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‘Death with Dignity’ Bill defeated in South Australia

by Paul Russell, HOPE No Euthanasia, 17 November 2016

Mr Russell reflects on the vote overnight in the South Australian parliament that defeated a euthanasia bill. “The final vote was taken at 4:02 am. The house divided 23 votes to 23. The bill was defeated on the casting vote of the Speaker.”

He observes that what made “this result all the more remarkable is the intensity of the campaign in support of the bill, spearheaded by celebrity Andrew Denton and supported by a willing media.  The coverage and Denton’s ubiquitous presence made it seem at times, to the public at least, that there was no opposition; that Denton could ‘march on Rome’ without resistance. This ‘tsunami’ of support included the Premier and the Opposition Leader actively supporting the effort both in the chamber and in the media.”

The Death with Dignity Bill 2016 was the second bill debated this year. It came closely on the heels of an abandoned recent attempt in the same parliament to enact a ‘Belgium style’ bill. That bill was deemed to be a bridge too far for the parliament and the substitute new bill was seen by many to be more moderate – a ‘good-cop-bad-cop’ scenario. That kind of thinking clearly influenced a number of members of parliament.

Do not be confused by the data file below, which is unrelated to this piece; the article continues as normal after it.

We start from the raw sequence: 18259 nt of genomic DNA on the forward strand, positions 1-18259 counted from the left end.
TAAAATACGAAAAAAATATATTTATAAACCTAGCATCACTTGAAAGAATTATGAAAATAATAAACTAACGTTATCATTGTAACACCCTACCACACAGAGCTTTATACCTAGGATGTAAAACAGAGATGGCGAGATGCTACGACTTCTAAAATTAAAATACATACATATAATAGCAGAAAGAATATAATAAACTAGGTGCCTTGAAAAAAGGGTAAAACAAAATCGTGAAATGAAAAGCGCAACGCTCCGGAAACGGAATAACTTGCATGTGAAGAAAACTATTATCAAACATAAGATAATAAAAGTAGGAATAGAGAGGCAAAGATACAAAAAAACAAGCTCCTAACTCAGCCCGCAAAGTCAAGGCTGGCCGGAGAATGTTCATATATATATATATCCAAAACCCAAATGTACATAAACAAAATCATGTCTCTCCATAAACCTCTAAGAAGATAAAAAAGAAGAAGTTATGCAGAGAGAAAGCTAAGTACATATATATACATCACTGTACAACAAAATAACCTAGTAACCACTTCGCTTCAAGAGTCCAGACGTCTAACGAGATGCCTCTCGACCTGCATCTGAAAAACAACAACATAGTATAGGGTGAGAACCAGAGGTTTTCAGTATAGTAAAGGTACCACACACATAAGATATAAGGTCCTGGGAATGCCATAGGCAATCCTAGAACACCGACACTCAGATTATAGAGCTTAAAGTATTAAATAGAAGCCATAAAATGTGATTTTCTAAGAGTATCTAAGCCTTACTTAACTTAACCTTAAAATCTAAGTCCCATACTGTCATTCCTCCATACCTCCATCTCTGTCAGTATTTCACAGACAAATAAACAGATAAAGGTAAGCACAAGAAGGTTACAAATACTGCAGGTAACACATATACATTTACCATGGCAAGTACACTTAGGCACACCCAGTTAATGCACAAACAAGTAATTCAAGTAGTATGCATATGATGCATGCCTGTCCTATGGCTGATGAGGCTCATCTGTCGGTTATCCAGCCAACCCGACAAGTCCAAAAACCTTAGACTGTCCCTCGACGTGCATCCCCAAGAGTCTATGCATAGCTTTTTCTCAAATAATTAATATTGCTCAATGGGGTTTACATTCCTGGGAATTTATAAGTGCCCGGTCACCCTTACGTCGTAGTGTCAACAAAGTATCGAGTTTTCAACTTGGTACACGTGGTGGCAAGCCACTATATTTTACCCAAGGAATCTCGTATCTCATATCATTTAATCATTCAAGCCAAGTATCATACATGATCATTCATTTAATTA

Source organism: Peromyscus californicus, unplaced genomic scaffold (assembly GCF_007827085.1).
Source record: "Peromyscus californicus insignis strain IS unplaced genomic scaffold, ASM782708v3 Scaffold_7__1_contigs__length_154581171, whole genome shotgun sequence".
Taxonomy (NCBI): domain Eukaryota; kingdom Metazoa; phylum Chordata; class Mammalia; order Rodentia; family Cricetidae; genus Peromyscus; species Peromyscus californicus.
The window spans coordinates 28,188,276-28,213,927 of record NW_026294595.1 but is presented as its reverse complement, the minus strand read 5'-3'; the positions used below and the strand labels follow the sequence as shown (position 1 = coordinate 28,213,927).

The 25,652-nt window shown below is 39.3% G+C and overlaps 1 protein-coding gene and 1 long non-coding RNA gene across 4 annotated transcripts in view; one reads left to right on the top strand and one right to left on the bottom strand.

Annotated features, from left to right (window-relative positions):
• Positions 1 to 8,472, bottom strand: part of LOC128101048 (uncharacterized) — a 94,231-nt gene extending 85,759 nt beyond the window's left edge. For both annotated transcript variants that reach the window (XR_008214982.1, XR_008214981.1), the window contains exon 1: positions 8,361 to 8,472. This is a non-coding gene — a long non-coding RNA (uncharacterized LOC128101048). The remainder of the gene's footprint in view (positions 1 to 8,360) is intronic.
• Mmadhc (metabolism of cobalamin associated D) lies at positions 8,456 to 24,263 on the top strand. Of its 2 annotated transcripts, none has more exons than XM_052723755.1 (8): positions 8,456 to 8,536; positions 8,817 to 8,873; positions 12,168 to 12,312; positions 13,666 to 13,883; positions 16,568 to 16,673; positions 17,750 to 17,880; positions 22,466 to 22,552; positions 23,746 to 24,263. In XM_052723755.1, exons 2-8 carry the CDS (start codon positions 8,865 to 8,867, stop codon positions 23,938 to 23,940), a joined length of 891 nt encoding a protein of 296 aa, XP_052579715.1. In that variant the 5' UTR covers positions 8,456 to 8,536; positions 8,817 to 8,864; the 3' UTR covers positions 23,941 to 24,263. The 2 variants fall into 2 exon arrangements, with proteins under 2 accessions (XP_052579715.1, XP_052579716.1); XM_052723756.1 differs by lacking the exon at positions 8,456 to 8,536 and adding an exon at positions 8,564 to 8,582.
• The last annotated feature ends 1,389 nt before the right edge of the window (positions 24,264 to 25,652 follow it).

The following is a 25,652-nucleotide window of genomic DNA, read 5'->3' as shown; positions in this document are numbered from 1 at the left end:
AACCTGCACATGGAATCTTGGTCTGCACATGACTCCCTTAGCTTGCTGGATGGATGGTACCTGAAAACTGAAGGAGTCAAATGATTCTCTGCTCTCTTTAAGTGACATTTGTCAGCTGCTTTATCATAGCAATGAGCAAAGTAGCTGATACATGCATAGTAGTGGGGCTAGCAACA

For the first time in the history of the Lower House of the Parliament, the bill passed the first hurdle (second reading) by a margin of 27 votes to 19 in the early evening. 


The mover, Dr Duncan McFetridge, seemed unable at times to answer questions about his own bill. This is perhaps unsurprising considering that the bill was introduced in an unseemly hurry and was drafted by a third party on McFetridge’s behalf.

When pressed on the question of doctor shopping, for example, it took considerable time for McFetridge to acknowledge that a person could, indeed, shop around for the answer that they want.



We have been fortunate in South Australia to be served over many years now by a cluster of MPs who epitomise fortitude, tenacity and moral and ethical clarity. The result in the wee hours of the morning is a testament to their efforts. I know I’ll probably miss some names, but Tom Kenyon, Michael Atkinson (speaker), Sam Duluk and Jennifer Rankine come easily to mind. It is something of a metaphor for this experience, but if I were ever in a hostage situation I would want Tom Kenyon as the negotiator and Michael Atkinson as the chief prosecutor!

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